Soldiery as a project, has given me the opportunity to indulge my historical ambitions. One of these creative urges has been to photograph a British Field Marshal.
Field Marshal is the most senior rank of the British Army. Higher than all the Generals I’ve captured thus far. Considered a five star rank in today’s modern militaries. In the British Army, Field Marshal has been the most senior rank since 1736.
Since the end of Empire, the rank has become somewhat redundant, this is due to the reduction in the size of Britain’s Armed Forces. The rank is now ceremonial, a gift of recognition from the sovereign to senior military figures, and bestowed on members of the Royal Family.
I wrote to several Field Marshal’s and to my delight a reply, Field Marshal The Lord Guthrie accepted my invitation to sit for a Portrait in London.
Field Marshal Guthrie, Baron Guthrie of Craigiebank, GCB, LVO, OBE, DL was Chief of the General Staff, the professional head of the British Army, from 1994 to 1997 and Chief of the Defence Staff from 1997 until his retirement in 2001.
Guthrie’s military career saw service with the Welsh Guards and the Special Air Service; he was closely involved in military operations in Northern Ireland and provided advice to the British Government during the Bosnian War and the Kosovo War.
In 2012 Lord Guthrie was handed his Field Marshal’s Baton, in recognition of his remarkable leadership and service by Her Royal Highness Queen Elizabeth II . You can view a Pathe News Clip of another Field Marshal Jan Smuts being handed his Baton back in 1941.
(Below Field Marshals Baton Presented to Field Marshal Jan Smuts OM, CH, ED, PC, KC, FRS)
The Baton is the main symbol of office, only given to Field Marshals. It stems back to ancient origins; namely those of the Roman Empire. A short heavy white Baton was a symbol of the Imperial Mandate given to Roman Military Legates. The Legate would hold the baton upon high, proclaiming, “above your head and mine to represent the power of the emperor”.
The British Field Marshal’s Baton is a symbol of the magnitude of office. The figure of St George and the Dragon is at the top, and at the bottom an inscription from The Queen to Lord Guthrie. The body of the Baton is covered with red velvet.
Looking for inspiration I started with Sir Thomas Lawrence, studying his portraits of the Duke of Wellington. Neo Classical in Style; Lawrence painted the Iron Duke on several occasions. His most vivid depiction, a triumphant portrait of Wellington which dominates the Waterloo Chamber at Windsor Castle. Lawrence’s composition is that of victory, heralding Wellington as the finest of military commanders and the liberator of Europe.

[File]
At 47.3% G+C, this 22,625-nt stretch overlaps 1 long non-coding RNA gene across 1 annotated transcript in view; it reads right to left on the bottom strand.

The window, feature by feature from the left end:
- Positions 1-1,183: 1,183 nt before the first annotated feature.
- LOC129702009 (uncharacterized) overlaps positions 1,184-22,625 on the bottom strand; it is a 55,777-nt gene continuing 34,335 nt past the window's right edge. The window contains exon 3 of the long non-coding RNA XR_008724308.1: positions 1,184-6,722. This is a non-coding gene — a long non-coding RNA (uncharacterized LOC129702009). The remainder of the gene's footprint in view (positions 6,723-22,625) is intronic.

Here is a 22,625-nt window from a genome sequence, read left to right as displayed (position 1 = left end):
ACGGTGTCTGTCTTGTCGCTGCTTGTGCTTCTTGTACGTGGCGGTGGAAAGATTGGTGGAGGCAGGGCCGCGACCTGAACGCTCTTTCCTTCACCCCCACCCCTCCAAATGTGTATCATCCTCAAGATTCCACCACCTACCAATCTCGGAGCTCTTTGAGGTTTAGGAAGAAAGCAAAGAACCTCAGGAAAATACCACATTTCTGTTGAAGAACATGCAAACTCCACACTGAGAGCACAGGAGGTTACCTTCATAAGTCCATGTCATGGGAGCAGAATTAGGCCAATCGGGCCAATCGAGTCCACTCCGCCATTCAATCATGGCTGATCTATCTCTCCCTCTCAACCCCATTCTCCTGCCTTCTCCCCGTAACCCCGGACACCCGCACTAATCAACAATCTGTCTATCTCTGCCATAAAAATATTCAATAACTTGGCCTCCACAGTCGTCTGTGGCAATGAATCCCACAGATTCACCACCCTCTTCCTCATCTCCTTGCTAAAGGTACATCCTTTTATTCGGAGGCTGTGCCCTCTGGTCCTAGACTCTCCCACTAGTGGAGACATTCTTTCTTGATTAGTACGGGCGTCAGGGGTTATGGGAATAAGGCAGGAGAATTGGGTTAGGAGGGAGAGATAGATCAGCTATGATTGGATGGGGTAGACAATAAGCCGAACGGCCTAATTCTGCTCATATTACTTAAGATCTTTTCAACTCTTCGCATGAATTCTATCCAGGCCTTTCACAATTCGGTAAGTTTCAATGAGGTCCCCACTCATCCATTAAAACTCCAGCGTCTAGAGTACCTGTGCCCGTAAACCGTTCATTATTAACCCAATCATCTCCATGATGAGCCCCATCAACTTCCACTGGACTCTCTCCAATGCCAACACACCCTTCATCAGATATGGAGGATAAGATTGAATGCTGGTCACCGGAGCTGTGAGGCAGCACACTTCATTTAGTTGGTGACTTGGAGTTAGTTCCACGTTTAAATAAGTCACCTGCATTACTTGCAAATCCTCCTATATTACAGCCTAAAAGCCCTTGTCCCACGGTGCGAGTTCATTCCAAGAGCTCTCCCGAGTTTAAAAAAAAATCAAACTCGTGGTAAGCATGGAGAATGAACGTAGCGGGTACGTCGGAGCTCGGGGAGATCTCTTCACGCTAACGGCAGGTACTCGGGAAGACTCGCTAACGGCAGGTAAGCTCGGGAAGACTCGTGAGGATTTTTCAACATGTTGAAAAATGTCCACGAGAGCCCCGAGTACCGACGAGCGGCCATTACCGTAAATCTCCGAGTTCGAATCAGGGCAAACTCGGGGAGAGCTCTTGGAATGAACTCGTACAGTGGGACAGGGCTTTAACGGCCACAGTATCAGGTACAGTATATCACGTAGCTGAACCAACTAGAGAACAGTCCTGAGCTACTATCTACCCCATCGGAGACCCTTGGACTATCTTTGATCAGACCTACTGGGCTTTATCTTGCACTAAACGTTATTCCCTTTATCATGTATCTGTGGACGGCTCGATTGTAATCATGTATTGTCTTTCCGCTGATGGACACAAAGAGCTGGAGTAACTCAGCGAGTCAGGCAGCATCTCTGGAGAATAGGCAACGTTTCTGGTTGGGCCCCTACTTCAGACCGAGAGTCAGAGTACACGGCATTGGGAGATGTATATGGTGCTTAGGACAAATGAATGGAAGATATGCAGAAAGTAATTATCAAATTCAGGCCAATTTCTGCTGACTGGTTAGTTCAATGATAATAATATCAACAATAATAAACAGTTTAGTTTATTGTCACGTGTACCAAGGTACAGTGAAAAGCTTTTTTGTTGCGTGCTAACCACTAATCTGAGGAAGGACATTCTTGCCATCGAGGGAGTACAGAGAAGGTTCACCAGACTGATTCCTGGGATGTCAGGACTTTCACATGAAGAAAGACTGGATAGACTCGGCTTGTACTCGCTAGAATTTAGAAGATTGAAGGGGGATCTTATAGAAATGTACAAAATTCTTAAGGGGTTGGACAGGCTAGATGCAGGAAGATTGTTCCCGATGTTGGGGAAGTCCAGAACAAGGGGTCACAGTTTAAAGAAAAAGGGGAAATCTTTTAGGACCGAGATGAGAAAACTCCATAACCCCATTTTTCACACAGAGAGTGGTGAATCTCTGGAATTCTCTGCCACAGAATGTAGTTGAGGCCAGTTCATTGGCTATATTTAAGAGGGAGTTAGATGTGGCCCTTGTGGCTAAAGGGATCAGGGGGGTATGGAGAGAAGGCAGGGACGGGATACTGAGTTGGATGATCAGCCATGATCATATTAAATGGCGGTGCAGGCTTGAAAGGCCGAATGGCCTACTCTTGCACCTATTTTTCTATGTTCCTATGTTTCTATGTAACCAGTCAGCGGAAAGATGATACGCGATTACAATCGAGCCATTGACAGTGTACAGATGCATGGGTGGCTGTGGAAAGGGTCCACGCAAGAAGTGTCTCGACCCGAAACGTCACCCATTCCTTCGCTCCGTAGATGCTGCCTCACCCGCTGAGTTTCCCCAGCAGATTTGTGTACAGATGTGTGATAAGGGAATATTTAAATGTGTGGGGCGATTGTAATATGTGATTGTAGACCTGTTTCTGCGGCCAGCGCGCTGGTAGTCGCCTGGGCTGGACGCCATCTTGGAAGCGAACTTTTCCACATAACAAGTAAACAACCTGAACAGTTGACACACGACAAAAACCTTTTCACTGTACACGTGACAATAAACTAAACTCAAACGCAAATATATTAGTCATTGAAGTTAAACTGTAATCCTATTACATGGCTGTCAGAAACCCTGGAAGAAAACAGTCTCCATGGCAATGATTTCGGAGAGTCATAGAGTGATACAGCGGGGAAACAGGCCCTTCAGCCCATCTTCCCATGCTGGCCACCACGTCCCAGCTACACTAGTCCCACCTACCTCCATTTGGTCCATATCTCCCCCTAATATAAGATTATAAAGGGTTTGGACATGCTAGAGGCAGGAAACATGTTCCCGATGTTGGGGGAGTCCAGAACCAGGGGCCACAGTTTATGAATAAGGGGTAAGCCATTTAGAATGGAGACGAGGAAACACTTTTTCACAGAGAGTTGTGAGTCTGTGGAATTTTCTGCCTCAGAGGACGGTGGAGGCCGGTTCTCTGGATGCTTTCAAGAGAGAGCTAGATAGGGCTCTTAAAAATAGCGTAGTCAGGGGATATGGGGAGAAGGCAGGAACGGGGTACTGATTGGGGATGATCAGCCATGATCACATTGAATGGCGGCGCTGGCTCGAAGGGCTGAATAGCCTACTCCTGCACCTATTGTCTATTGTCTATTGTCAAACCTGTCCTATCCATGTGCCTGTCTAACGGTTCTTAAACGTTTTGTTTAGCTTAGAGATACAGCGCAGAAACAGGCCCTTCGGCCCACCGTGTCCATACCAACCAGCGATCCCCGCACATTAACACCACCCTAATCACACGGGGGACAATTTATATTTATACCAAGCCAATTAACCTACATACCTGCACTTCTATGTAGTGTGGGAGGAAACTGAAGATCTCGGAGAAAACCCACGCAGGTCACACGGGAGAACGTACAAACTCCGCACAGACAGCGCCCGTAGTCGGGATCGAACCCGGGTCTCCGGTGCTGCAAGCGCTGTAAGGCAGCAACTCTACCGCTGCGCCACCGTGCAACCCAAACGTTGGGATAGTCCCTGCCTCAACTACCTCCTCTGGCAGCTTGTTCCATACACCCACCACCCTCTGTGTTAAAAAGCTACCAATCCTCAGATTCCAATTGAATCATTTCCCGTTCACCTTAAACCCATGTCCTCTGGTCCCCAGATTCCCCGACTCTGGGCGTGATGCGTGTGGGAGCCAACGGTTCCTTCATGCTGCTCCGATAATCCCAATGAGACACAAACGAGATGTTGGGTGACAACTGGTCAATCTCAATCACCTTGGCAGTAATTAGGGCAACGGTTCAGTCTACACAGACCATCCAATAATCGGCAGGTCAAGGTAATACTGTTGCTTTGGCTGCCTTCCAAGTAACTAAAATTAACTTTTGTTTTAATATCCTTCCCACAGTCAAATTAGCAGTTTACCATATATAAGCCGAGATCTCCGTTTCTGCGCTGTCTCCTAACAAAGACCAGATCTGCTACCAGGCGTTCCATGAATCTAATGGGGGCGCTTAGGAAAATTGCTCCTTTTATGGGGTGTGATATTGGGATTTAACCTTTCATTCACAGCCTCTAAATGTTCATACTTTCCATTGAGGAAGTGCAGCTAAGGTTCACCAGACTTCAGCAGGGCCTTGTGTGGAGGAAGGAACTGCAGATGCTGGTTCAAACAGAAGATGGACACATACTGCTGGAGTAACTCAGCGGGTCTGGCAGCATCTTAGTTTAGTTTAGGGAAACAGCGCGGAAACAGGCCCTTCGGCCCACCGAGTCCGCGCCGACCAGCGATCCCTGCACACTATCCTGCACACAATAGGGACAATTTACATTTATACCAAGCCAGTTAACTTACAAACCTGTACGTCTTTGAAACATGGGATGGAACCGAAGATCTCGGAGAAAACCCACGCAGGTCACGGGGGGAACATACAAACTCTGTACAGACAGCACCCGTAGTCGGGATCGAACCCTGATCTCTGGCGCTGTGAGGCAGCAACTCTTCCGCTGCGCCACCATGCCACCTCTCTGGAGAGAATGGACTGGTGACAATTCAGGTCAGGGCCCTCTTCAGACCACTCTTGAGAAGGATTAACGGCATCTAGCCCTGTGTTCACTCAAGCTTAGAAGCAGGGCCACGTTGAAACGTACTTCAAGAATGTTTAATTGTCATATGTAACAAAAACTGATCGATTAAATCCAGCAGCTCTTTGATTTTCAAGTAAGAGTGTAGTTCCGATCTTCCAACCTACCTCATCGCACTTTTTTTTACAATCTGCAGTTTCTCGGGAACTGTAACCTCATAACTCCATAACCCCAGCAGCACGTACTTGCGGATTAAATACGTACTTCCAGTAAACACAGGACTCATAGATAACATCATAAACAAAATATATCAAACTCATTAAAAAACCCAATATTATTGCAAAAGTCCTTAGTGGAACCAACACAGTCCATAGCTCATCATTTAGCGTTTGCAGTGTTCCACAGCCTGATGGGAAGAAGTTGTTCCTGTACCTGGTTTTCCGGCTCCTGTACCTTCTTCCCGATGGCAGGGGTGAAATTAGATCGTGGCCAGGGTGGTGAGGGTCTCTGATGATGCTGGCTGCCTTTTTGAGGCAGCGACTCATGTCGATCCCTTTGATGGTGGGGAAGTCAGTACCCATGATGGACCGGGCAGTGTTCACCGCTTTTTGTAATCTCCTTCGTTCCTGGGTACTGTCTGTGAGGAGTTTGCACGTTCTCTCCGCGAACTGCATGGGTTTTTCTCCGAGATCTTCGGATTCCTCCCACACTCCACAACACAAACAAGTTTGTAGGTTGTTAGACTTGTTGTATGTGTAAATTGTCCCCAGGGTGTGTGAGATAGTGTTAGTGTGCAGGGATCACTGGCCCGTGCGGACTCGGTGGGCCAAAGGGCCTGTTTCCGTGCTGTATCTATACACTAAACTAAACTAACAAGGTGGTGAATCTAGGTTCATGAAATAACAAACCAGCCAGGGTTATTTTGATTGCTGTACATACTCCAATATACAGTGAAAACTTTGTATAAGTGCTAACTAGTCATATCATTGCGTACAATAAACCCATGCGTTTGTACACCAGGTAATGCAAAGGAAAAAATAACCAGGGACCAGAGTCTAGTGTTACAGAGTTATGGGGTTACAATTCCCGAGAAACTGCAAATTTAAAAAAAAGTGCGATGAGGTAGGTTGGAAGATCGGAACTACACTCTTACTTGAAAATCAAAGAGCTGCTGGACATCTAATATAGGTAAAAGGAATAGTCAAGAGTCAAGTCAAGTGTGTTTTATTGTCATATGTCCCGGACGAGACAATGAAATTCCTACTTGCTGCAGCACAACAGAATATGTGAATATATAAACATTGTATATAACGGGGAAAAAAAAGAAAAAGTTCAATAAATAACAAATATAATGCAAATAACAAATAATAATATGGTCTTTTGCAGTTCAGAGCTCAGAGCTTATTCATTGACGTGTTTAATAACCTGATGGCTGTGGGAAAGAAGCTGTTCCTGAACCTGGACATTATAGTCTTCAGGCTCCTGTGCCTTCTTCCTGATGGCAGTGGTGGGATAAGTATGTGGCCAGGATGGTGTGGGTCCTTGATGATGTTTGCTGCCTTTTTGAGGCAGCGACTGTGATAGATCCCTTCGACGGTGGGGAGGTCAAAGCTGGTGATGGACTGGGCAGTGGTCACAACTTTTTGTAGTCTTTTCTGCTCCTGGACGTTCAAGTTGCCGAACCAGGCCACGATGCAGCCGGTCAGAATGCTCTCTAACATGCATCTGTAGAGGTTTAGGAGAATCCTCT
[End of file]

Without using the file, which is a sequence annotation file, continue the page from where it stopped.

Then I moved on to looking at Singer Sargent’s portrait of Field Marshal Frederick Sleigh Roberts. The work similar to Sir Thomas Lawrence’s neo-classical depictions. I turned to photography, browsing the National Portrait Gallery archive, I discovered the photographer Alexander Bassano, who photographed Field Marshal Hague. The portrait captured in a solemn and dutiful style, the depictions relay the finery, yet the obligation and commitment of Hague’s role.
With all this in mind I set to work, with a desire to create my own interpretation. Using a red velvet backdrop, I aimed to recreate the symbolism of the fire and blood, that is the Red Coat. The British Military Uniform associated with energy, war, danger, strength and Royal power. These words associate with the office of Field Marshal. Full finery was the order of the day, medals, orders, and number one dress uniform. Wanting to portray Lord Guthrie as the man he is; the Commander held in immense regard.
The positions directed for the sitting are reflective, shooting from a low angle to make Lord Guthrie look prominent and tall. Harsh lighting is utilised to preserve the detail. To me the Portrait is historical , a document, all the detail must be safeguarded. With this in mind I hope I’ve done my predecessors, proud in this my first portrait sitting with a British Field Marshal. Currently I’m accepting public & private commissions both Military and Non Military for Portrait Sittings so please don’t hesitate to get in touch.
A company of the 2nd Battalion Princess Patricia’s Canadian Light Infantry took up the temporary role of mounting the Queen’s Guard at Buckingham Palace last month. The honour usually falls to the British Army’s Household Division. However, other Commonwealth Nations get a chance at protecting the Queen every now and again. Princess Patricia’s Canadian Light Infantry is based in Shilo, Manitoba, Canada. Named after Princess Patricia of Connaught, daughter of the then-Governor General of Canada. Contacting the regiment upon their arrival in London. I arranged a series of portrait sittings with the company at Wellington Barracks, before they mounted the Queens Guard. The sitting gave me the chance to record living History, Canadian Regiments rarely appear in London for state duties.
The 2PPCLI uniforms differ slightly to British Soldiers, especially their helmets. They are called Pith helmets, and the choice of helmet style comes down to historical precedent specific to each regiment. You may also notice that the helmets the officers wear are entirely white, while the non-commissioned members have a coloured fabric on theirs. In the case of the Princess Patricia’s Canadian Light Infantry, that colour is ‘French Grey’ which is the colour of the Third Canadian Division.
Accustomed to photographing British Soldiers for my ‘Soldiery Portrait Exhibition‘ it was refreshing to work with a Canadian Regiment. A real pleasure to work with the chaps. Its true what they say, Canadians are among the most polite people in the world.